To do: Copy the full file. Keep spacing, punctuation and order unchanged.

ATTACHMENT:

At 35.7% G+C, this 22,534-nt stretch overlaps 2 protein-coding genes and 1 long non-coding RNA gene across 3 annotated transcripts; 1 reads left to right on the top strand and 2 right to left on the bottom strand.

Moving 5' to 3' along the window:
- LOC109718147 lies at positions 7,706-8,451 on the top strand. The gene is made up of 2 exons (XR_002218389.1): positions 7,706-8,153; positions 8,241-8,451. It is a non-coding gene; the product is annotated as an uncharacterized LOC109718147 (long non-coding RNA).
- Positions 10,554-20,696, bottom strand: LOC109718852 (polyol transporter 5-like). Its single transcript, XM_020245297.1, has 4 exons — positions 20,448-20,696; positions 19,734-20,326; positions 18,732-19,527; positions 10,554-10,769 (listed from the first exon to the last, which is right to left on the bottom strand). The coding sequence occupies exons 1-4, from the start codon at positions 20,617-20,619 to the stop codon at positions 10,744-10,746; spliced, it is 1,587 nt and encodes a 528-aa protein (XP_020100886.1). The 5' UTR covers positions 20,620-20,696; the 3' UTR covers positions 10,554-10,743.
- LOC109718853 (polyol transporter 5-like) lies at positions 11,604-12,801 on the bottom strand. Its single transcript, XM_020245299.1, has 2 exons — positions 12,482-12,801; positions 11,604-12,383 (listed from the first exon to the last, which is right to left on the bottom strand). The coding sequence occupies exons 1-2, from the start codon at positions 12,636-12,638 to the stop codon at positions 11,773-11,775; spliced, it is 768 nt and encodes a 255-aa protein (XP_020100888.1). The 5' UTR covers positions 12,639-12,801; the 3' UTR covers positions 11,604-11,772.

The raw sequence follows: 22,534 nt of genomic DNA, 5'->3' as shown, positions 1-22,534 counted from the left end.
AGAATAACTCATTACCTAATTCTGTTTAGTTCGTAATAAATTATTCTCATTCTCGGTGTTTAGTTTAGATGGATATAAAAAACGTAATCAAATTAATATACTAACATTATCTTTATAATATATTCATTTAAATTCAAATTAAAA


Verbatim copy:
At 35.7% G+C, this 22,534-nt stretch overlaps 2 protein-coding genes and 1 long non-coding RNA gene across 3 annotated transcripts; 1 reads left to right on the top strand and 2 right to left on the bottom strand.

Moving 5' to 3' along the window:
- LOC109718147 lies at positions 7,706-8,451 on the top strand. The gene is made up of 2 exons (XR_002218389.1): positions 7,706-8,153; positions 8,241-8,451. It is a non-coding gene; the product is annotated as an uncharacterized LOC109718147 (long non-coding RNA).
- Positions 10,554-20,696, bottom strand: LOC109718852 (polyol transporter 5-like). Its single transcript, XM_020245297.1, has 4 exons — positions 20,448-20,696; positions 19,734-20,326; positions 18,732-19,527; positions 10,554-10,769 (listed from the first exon to the last, which is right to left on the bottom strand). The coding sequence occupies exons 1-4, from the start codon at positions 20,617-20,619 to the stop codon at positions 10,744-10,746; spliced, it is 1,587 nt and encodes a 528-aa protein (XP_020100886.1). The 5' UTR covers positions 20,620-20,696; the 3' UTR covers positions 10,554-10,743.
- LOC109718853 (polyol transporter 5-like) lies at positions 11,604-12,801 on the bottom strand. Its single transcript, XM_020245299.1, has 2 exons — positions 12,482-12,801; positions 11,604-12,383 (listed from the first exon to the last, which is right to left on the bottom strand). The coding sequence occupies exons 1-2, from the start codon at positions 12,636-12,638 to the stop codon at positions 11,773-11,775; spliced, it is 768 nt and encodes a 255-aa protein (XP_020100888.1). The 5' UTR covers positions 12,639-12,801; the 3' UTR covers positions 11,604-11,772.

The raw sequence follows: 22,534 nt of genomic DNA, 5'->3' as shown, positions 1-22,534 counted from the left end.
AGAATAACTCATTACCTAATTCTGTTTAGTTCGTAATAAATTATTCTCATTCTCGGTGTTTAGTTTAGATGGATATAAAAAACGTAATCAAATTAATATACTAACATTATCTTTATAATATATTCATTTAAATTCAAATTAAAA